Yes, if you want to play music for square dancing in Portland you might as well resign yourselves to learning a schottische. They are easy to play and easy to dance and a schottische really fits the personality of a traditional square dance. If your band doesn’t play a schottische then dance gigs may become increasingly hard to find. We callers and a lot of dancers are eager to include schottisches at our dances, so let us help you with some mp3’s of schottisches you can learn. Also there are a couple of unsatisfactory videos to give you an idea of what the dance looks like. Thanks to Kerry Blech for much of the music below.
Wikipedia’s description of the dance
As a standard country dance in the United States, schottische performance follows two short runs and a hop followed by four turning hop steps: step step step hop, step step step hop, step hop step hop step hop step hop.
Steps alternate one foot to the other, hops are only on one foot, so the leader’s footwork would be: left right left hop on left, right left right hop on right, step on left hop on left, step on right hop on right, step on left hop on left, step on right hop on right.
In a basic step, the running steps are done in open position (follower on the right side of the leader) and the turning steps are done in closed position; but many many variations exists
Here is a metronome track to practice with. Its a little slow. The tunes below vary in speed, which is fine as long as people can dance to it. If too fast, they have to run to keep up. If too slow, they tip over. "Kelly Schottische" is just right. Just be aware that the tempos of the tunes below are not all at a good dance speed.
Think of the song, smarty smarty smar-TY, thought you’d have a par-TY. Although just a plain old boom-chuck works, try boom-chuck boom-slap, boom-chuck boom-slap where "slap" means dampening the tail end of every other back beat to make that strum clipped. Watch how the dancers step when you play a schottische, and try to support their step-step-step-HOP.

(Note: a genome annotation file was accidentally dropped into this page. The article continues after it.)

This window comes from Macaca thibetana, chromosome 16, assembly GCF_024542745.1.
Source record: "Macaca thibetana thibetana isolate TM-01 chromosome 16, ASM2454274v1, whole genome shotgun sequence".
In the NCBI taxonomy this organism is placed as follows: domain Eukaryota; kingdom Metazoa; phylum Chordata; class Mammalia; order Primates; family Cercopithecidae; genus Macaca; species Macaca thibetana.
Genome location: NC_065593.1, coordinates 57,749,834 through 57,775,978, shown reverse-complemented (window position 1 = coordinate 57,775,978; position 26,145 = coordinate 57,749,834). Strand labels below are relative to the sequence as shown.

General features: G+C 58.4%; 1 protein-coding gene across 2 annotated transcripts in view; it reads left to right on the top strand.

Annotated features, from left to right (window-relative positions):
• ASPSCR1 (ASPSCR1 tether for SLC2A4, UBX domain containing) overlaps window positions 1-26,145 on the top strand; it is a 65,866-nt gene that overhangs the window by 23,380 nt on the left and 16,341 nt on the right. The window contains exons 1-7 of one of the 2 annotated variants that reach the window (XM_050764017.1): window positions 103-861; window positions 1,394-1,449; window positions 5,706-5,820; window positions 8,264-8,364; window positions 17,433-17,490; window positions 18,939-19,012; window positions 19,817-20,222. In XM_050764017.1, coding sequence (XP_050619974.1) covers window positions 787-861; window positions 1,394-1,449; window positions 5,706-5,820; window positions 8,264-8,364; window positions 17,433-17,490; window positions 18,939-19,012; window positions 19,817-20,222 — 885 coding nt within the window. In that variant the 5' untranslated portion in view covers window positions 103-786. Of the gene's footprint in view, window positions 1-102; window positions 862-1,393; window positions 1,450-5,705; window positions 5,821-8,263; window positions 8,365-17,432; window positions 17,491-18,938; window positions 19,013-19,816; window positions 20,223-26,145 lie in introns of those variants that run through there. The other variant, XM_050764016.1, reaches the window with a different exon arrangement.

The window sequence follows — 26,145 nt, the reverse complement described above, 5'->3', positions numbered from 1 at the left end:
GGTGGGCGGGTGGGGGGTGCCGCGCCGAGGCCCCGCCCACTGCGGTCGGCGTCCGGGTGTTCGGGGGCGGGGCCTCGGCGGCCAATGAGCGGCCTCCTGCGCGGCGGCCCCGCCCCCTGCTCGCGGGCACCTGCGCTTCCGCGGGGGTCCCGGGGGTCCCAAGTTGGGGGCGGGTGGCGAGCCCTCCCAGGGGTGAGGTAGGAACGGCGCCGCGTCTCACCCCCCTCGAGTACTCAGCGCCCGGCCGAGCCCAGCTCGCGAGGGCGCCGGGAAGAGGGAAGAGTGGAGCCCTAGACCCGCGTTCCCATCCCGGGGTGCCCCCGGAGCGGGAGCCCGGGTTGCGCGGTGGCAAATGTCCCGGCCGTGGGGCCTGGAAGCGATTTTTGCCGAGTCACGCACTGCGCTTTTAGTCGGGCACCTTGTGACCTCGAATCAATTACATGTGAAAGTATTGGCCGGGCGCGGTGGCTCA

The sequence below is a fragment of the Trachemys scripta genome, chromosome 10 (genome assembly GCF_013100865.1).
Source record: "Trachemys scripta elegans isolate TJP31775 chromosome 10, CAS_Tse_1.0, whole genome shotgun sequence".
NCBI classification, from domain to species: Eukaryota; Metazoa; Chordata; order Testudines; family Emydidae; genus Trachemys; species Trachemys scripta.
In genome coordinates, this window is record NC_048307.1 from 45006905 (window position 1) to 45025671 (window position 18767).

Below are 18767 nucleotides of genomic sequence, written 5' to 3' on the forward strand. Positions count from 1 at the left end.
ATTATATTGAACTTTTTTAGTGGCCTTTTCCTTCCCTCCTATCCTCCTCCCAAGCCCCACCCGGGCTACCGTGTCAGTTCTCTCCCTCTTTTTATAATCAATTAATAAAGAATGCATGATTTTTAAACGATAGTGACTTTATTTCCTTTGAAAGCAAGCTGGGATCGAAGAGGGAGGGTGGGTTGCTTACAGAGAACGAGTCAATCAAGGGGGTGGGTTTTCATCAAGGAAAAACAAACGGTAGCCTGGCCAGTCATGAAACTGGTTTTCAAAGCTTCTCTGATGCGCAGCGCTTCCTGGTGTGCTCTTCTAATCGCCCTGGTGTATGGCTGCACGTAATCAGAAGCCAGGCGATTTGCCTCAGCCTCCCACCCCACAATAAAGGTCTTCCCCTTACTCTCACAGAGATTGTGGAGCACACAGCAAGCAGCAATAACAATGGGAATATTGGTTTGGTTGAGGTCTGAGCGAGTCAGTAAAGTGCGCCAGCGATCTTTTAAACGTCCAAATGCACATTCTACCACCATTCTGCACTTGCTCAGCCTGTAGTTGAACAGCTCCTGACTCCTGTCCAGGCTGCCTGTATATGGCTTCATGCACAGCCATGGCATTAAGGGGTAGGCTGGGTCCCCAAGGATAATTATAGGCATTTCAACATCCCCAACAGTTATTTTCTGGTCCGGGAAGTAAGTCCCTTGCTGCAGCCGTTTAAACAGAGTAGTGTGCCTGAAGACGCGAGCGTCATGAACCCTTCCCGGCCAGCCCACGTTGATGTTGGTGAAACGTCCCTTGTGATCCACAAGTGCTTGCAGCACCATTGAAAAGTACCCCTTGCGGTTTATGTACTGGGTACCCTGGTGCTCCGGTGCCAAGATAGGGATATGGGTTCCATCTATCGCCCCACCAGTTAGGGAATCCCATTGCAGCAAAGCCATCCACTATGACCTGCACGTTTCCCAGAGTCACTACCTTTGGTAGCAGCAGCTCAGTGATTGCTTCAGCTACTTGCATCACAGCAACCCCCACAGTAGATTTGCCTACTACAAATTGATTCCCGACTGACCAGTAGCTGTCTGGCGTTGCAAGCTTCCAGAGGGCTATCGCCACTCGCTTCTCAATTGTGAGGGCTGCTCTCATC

Old Time Schottische
Tunes From Home Schottische
Bob Walter tunes from the Old-Time Fiddler’s Repertory: Historic Field Recordings of Forty-one Traditional Tunes – Edited, with Commentary, by R.P. Christeson; Missouri Old Time Fiddler’s AssociationViola Ruth Schottische
Bob Bovee & Gail Heil: When The Cactus Is In Bloom; Copper Creek CCCD 0181
Electric Light Schottische
John Baltzell, from Paul Tyler’s private collection of 1920’s Midwestern fiddle bands
Wild Rose Of The Mountain: Eastern Kentucky Fiddle Music Played By J.P., Annadeene And Danielle Fraley; Rounder 82161-0037-2
Joseph Won a Coated Fiddle and other Fiddle and Accordion Tunes from the Great Plains CDROUN0429
Somewhere In 1937, Library Of Congress Recording From Kentucky: Luther
Strong, Bev Baker, Jim Howard; KY-AFS 1937
Sackett’s Harbor: Nineteenth-Century Dance Music From Western New York State; Sampler Records Cassette, 8809
Virgil Anderson …On the Tennessee Line: Old-Time Banjo from the Upper Cumberland; County 777
A. L. Hall and group on Close to Home: Old Time Music from Mike Seeger’s Collection, 1952-1967 SFW40097
These folks are improvising a variety of styles, a little too much lifting their feet in the air for my taste. But it shows the basic idea of the foot work. The tune is a hornpipe, not a schottische. Similar rhythm but the parts are too long.
Demonstrating the Barn Dance, which is the most common schottische form
A German schottische mixer